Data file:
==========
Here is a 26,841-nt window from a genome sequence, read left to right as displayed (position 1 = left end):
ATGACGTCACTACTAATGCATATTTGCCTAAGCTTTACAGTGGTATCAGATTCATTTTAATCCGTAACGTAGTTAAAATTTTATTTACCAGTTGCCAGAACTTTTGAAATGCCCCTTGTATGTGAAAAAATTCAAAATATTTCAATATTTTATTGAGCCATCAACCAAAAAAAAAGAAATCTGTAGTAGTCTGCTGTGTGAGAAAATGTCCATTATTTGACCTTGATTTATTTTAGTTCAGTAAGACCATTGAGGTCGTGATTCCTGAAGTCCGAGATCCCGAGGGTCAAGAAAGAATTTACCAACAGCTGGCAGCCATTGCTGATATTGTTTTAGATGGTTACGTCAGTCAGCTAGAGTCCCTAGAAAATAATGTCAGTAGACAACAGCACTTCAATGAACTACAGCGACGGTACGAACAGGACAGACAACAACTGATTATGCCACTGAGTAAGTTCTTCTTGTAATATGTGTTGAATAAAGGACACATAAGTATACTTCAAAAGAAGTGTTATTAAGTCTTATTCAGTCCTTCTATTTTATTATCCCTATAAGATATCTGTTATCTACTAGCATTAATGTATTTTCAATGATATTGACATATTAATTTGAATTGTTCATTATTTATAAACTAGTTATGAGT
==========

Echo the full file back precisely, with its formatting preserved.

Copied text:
Here is a 26,841-nt window from a genome sequence, read left to right as displayed (position 1 = left end):
ATGACGTCACTACTAATGCATATTTGCCTAAGCTTTACAGTGGTATCAGATTCATTTTAATCCGTAACGTAGTTAAAATTTTATTTACCAGTTGCCAGAACTTTTGAAATGCCCCTTGTATGTGAAAAAATTCAAAATATTTCAATATTTTATTGAGCCATCAACCAAAAAAAAAGAAATCTGTAGTAGTCTGCTGTGTGAGAAAATGTCCATTATTTGACCTTGATTTATTTTAGTTCAGTAAGACCATTGAGGTCGTGATTCCTGAAGTCCGAGATCCCGAGGGTCAAGAAAGAATTTACCAACAGCTGGCAGCCATTGCTGATATTGTTTTAGATGGTTACGTCAGTCAGCTAGAGTCCCTAGAAAATAATGTCAGTAGACAACAGCACTTCAATGAACTACAGCGACGGTACGAACAGGACAGACAACAACTGATTATGCCACTGAGTAAGTTCTTCTTGTAATATGTGTTGAATAAAGGACACATAAGTATACTTCAAAAGAAGTGTTATTAAGTCTTATTCAGTCCTTCTATTTTATTATCCCTATAAGATATCTGTTATCTACTAGCATTAATGTATTTTCAATGATATTGACATATTAATTTGAATTGTTCATTATTTATAAACTAGTTATGAGT